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Amnioinfusion is an obstetrical technique that may be employed at different stages of labor or pregnancy to address a variety of complications. The procedure adds fluid to the amniotic fluid, and it may do so in a couple of ways. Most often this addition of fluid is indicated when a woman is in labor and meets certain conditions, but there are a few times when it might be employed during pregnancy.
The more accepted recommendations for amnioinfusion are that it be used during end stages of labor. Normally, doctors will consider it if there are variable decelerations of the heartbeat, which might suggest cord compression. Adding extra fluid to the uterus is thought to give greater cushioning and potentially reduce chance of fetal cord compression, which in turn may make heart rate stable or prevent oxygen loss.
Another use of amnioinfusion during labor is suggested when concern exists that the baby will swallow meconium, or in utero waste produced by the fetus. This can cause problems post delivery, and it’s thought that use of extra fluid has a diluting effect on meconium and lowers risk of this occurring. Alternately, some doctors recommend that amnioinfusion, for women with low levels of amniotic fluid (oligohydramnios), is useful during labor and delivery.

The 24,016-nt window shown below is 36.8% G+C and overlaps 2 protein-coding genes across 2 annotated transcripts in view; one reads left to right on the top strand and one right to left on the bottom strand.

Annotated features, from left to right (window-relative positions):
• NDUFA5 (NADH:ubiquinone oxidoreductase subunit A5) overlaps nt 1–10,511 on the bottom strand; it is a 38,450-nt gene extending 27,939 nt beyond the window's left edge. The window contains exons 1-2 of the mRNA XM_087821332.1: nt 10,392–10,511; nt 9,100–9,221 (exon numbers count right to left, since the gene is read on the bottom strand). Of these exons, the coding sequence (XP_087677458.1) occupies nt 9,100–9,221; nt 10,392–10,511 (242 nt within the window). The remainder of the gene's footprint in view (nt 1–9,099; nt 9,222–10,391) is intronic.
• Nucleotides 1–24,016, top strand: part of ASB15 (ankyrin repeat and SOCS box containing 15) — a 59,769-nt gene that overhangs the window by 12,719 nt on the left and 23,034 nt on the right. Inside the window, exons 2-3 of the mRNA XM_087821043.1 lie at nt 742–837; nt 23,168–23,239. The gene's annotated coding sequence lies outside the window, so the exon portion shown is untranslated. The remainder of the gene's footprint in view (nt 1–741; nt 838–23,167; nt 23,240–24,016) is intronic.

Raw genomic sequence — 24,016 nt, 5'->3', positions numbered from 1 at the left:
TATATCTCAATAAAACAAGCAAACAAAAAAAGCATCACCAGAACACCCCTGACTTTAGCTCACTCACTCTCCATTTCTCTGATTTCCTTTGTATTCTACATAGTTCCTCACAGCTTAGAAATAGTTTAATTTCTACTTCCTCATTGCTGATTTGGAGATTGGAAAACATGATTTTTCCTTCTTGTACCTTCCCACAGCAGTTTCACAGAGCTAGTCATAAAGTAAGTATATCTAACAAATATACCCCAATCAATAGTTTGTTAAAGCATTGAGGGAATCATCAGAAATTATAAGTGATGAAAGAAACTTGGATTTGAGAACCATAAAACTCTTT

Additional recommendations for this procedure exist, though not all are equally endorsed. Some believe that pregnant women with oligohydramnios should have extra fluid placed in the uterine sac prior to labor. Sometimes when women have prematurely ruptured membranes, amnioinfusion may be tried to stabilize uterine environment and avoid pre-term labor.
Exactly how this procedure works may depend on when it takes place. When the uterine sac is not ruptured and the infusion is given earlier in pregnancy, the typical method for getting fluid in would be similar to that used for amniocentesis. In cases where ruptured membranes have occurred and labor is fairly imminent, fluid is given by catheter directly into the uterus.
During labor, amnioinfusion may be undertaken with membrane rupture, since access to the uterus is thus gained. This step is unnecessary if the bag of waters is already broken. Most medical texts strongly recommend that adding extra fluids be performed concurrent with fetal scalp monitoring, though this may already be in place.
Extra fluid infusion is one way that doctors may be able to provide women with a more natural birthing environment. When heart decelerations occur, the natural impulse may be to recommend c-section. Instead, amnioinfusion could be attempted, though too many heart irregularities suggest safer delivery means, such as surgery.
Since this procedure is still not performed everywhere, and has really only been investigated since the 1980s, not all physicians favor it. More importantly, risks of amnioinfusion aren’t fully defined, but medical literature suggests they do exist. Those who may need to undergo this procedure should plan to talk with doctors about risks/benefits and determine the best course based on a physician’s answers about the most current studies.
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